Telstra’s lawyer said the full extent of the complaints, including 48 complaints from Casuarina, was not immediately identified.

“In a responsible way we have cooperated to put the agreed facts in front of the court,” Telstra’s barrister Neil Young QC told the court. 

“Our cooperation has extended to the fact we have already implemented full remediation.” 

He said those measures, which included the introduction of a hotline, staff training, and the appointment of two Indigenous officers, were estimated to have cost $12 million.

The measures were the result of an enforceable undertaking brokered by the ACCC and Telstra’s lawyers and presented to the court.

Justice Mortimer has reserved her decision on the penalty until a date yet to be determined.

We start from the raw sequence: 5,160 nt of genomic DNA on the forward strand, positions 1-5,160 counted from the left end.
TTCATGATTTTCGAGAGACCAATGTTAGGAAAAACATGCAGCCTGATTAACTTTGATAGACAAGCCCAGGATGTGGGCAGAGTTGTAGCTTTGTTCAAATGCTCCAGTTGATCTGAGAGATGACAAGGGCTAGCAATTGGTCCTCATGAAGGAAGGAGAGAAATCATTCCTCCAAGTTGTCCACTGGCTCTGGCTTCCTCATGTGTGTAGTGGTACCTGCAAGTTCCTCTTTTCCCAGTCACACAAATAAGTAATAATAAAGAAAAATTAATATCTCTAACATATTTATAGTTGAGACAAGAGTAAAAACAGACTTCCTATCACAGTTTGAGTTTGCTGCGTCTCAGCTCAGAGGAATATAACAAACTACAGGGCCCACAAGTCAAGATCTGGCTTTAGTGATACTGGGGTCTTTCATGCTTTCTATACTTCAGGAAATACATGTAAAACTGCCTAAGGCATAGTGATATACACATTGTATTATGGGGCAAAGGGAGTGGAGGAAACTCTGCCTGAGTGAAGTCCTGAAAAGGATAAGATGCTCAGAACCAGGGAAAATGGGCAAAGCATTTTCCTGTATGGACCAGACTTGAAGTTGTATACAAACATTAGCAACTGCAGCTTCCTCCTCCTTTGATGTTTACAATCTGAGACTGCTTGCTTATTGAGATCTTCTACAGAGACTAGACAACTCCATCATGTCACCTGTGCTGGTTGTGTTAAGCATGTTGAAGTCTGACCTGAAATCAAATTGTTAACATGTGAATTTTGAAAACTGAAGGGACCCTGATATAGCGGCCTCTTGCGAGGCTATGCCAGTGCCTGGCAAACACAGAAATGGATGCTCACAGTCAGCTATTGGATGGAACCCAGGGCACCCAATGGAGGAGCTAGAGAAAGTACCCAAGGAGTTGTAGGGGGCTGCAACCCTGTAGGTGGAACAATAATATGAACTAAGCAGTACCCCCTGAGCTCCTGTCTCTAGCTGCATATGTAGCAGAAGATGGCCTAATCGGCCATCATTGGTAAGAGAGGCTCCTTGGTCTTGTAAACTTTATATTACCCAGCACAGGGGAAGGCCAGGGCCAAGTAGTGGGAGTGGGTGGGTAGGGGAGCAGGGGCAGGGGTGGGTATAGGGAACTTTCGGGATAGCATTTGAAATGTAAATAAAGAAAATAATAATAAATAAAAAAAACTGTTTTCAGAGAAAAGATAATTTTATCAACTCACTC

On Tuesday, Reconciliation Australia revoked Telstra’s Elevate Reconciliation Action Plan in response to the company’s conduct mis-selling plans to Indigenous customers.

“The business practices uncovered through the ACCC investigation are deeply troubling,” the organisation said in a statement.

“Reconciliation Australia expressed to Telstra extreme concern about both the impact of the individual business practices on vulnerable Indigenous consumers and the failure to respond quickly to address the problem.”

#AceNewsDesk report ………..Published: Apr.01: 2021:

Editor says #AceNewsDesk reports by https://t.me/acenewsdaily and all our posts, also links can be found at here for Twitter and Live Feeds https://acenewsroom.wordpress.com/ and thanks for following as always appreciate every like, reblog or retweet and free help and guidance tips on your PC software or need help & guidance from our experts AcePCHelp.WordPress.Com

By ace101

Ace Worldwide News Group working with Kindness & Wisdom in perfect harmony to provide help and guidance through news & views and the truth to people in need Amen

This site uses Akismet to reduce spam. Learn how your comment data is processed.